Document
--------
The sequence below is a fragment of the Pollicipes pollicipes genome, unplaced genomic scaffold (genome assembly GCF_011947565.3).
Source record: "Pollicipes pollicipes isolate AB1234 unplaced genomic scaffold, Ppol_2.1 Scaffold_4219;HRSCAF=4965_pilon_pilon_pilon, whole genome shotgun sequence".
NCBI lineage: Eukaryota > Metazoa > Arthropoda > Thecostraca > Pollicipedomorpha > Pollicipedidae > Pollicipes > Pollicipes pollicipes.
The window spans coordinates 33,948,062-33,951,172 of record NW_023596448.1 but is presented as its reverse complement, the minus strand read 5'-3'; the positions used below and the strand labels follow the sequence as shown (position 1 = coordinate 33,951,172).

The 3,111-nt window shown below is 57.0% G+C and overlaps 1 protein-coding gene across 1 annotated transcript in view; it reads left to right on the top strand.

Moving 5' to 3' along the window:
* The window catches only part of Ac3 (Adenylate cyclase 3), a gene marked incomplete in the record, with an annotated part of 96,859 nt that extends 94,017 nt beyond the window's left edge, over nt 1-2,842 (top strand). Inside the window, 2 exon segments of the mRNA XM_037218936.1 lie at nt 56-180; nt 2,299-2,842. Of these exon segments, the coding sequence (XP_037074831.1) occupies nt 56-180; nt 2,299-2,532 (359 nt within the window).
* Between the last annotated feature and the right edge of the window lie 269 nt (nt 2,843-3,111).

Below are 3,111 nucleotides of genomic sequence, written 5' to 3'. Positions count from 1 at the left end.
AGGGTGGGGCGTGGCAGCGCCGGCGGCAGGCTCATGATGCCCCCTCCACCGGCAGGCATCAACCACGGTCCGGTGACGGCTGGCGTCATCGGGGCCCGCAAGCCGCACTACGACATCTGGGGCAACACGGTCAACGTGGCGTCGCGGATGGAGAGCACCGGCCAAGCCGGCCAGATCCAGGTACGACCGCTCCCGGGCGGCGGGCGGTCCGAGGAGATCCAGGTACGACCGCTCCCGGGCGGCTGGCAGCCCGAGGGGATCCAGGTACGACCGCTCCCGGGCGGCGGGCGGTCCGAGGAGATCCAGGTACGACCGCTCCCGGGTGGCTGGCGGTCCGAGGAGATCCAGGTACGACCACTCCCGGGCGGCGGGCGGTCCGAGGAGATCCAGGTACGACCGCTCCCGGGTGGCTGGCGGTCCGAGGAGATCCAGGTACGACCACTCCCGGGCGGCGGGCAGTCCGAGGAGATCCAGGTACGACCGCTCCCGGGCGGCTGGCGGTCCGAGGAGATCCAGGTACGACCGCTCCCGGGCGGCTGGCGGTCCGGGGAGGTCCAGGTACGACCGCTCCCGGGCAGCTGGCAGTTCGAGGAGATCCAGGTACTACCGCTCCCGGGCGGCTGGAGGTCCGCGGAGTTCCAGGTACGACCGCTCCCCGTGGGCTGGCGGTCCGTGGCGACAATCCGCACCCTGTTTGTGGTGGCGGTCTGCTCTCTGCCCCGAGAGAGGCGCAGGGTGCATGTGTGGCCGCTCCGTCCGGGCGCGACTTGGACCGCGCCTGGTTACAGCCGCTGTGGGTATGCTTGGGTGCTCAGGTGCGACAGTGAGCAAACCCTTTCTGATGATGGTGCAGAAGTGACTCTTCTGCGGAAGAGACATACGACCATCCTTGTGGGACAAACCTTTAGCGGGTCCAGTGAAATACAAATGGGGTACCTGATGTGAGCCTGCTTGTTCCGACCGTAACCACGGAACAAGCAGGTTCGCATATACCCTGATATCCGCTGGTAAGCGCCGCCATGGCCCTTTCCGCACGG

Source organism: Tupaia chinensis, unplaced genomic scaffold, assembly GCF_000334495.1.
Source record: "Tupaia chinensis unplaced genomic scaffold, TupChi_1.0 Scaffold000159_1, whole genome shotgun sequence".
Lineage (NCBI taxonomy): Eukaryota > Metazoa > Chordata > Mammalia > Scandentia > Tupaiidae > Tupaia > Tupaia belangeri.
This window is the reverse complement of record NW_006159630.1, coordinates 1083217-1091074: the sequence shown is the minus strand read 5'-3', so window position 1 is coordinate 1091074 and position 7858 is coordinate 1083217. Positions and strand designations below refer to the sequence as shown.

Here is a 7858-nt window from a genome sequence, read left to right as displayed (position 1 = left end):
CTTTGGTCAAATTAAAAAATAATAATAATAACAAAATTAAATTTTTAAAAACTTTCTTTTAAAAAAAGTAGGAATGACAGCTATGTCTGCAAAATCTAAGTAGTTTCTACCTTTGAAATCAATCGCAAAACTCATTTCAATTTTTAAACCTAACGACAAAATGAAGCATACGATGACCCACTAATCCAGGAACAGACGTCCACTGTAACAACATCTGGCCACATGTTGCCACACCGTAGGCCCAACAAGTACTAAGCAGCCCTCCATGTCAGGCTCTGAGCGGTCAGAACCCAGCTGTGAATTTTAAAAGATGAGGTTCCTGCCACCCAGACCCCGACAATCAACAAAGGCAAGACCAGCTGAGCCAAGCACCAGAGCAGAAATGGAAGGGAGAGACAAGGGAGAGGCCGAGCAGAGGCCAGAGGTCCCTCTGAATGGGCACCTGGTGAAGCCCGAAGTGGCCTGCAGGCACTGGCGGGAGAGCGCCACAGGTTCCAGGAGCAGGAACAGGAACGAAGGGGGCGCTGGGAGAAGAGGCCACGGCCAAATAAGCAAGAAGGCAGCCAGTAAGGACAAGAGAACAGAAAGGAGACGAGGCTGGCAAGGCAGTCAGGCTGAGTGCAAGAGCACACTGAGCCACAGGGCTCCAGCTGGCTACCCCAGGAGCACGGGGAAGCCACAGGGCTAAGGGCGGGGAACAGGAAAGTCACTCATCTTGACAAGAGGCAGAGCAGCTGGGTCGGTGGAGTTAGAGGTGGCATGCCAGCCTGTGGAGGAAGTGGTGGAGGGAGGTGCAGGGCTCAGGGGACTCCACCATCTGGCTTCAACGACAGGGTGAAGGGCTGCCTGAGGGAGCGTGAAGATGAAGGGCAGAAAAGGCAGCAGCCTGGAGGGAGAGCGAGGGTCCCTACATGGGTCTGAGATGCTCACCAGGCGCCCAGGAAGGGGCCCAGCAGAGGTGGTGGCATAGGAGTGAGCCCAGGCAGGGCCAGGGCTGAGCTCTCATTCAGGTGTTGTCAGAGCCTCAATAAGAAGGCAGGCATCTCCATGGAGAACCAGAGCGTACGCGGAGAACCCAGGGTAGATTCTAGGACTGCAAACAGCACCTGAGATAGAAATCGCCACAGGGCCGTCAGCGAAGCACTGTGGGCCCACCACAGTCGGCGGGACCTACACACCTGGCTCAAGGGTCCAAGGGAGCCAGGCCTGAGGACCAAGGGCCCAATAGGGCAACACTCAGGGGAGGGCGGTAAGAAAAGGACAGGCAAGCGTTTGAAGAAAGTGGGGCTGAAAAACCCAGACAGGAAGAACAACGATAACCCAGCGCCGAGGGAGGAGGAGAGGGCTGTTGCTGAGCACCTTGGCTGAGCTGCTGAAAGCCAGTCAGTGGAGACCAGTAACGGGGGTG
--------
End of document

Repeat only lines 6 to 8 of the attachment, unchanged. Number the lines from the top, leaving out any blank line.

Moving 5' to 3' along the window:
* The window catches only part of Ac3 (Adenylate cyclase 3), a gene marked incomplete in the record, with an annotated part of 96,859 nt that extends 94,017 nt beyond the window's left edge, over nt 1-2,842 (top strand). Inside the window, 2 exon segments of the mRNA XM_037218936.1 lie at nt 56-180; nt 2,299-2,842. Of these exon segments, the coding sequence (XP_037074831.1) occupies nt 56-180; nt 2,299-2,532 (359 nt within the window).
* Between the last annotated feature and the right edge of the window lie 269 nt (nt 2,843-3,111).